21 February 2009

Jammy coconut mallows

It's no secret that I love baking and one of my favourite parts of baking is taking something old fashioned and easily bought in any shop and recreating it at home. For example I am always baking biscuits and lets be honest, unlike cakes and puddings, it is very easy to buy in good quality biscuits very cheaply, especially here in Britain, we love our biscuits here.
Custard creams, digestives and shortbread are firm family favourites and you can buy them in any corner shop but nothing compares to the real deal.

Flicking through this months Good food magazine I came across these mallow biscuits, a reworking on a old fashioned favourite. The original versions were a square shortbread biscuit covered in two rows of coconut dusted mini mallows with a row of raspberry jam running down the centre.
This recipe makes coconut biscuits sandwich together with jam and melted marshmallows, the biscuits are then rolled in jam and coconut, a new twist on a old favourite....a taste of my childhood.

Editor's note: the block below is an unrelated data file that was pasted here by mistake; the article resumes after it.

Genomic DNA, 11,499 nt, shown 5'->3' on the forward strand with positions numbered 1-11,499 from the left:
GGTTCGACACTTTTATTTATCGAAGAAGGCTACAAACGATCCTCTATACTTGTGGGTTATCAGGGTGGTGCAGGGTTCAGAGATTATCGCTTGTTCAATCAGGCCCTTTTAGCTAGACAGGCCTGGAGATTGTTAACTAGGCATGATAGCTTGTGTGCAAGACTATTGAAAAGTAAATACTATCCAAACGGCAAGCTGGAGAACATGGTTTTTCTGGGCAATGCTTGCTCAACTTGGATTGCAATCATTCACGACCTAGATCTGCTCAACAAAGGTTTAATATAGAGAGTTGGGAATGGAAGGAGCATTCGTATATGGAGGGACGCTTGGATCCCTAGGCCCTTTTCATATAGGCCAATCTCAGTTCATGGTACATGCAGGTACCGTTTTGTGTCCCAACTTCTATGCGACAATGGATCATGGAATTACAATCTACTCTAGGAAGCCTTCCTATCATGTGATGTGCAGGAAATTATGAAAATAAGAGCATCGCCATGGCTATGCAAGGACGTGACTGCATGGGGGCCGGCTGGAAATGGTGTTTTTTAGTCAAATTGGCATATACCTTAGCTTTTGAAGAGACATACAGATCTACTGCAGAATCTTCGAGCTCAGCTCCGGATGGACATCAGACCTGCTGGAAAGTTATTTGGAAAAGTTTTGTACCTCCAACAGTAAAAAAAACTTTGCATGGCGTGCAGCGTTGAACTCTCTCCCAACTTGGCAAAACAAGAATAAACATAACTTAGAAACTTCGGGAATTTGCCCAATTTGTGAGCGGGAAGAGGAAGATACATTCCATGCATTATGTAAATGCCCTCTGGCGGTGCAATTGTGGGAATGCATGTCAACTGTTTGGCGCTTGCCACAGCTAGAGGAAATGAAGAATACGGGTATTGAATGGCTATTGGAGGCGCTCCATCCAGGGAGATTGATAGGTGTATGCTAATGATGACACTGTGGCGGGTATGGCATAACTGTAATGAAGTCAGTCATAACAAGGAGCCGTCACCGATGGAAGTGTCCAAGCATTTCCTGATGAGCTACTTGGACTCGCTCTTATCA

Jammy coconut mallows

For the biscuits:
250g butter, softened
140g golden caster sugar
1 egg
1 tsp vanilla extract
300g plain flour
100g desiccated coconut
For the middles and coating:
about 175g raspberry jam
18 large pink and white marshmallows, cut in half across the middle
25g desiccated coconut

Heat oven to 190c/ gas 5.
Beat butter, sugar, egg and vanilla together with a pinch of salt until smooth. Fold in the flour and coconut to form a dough.

On a floured surface, shape the dough into a round, then roll to the thickness of a £1 coin. Cut into rounds using a 6cm cutter. Lift onto baking sheets, then bake for 14 minutes until light golden. Cool for a few minutes then transfer to a cooling rack.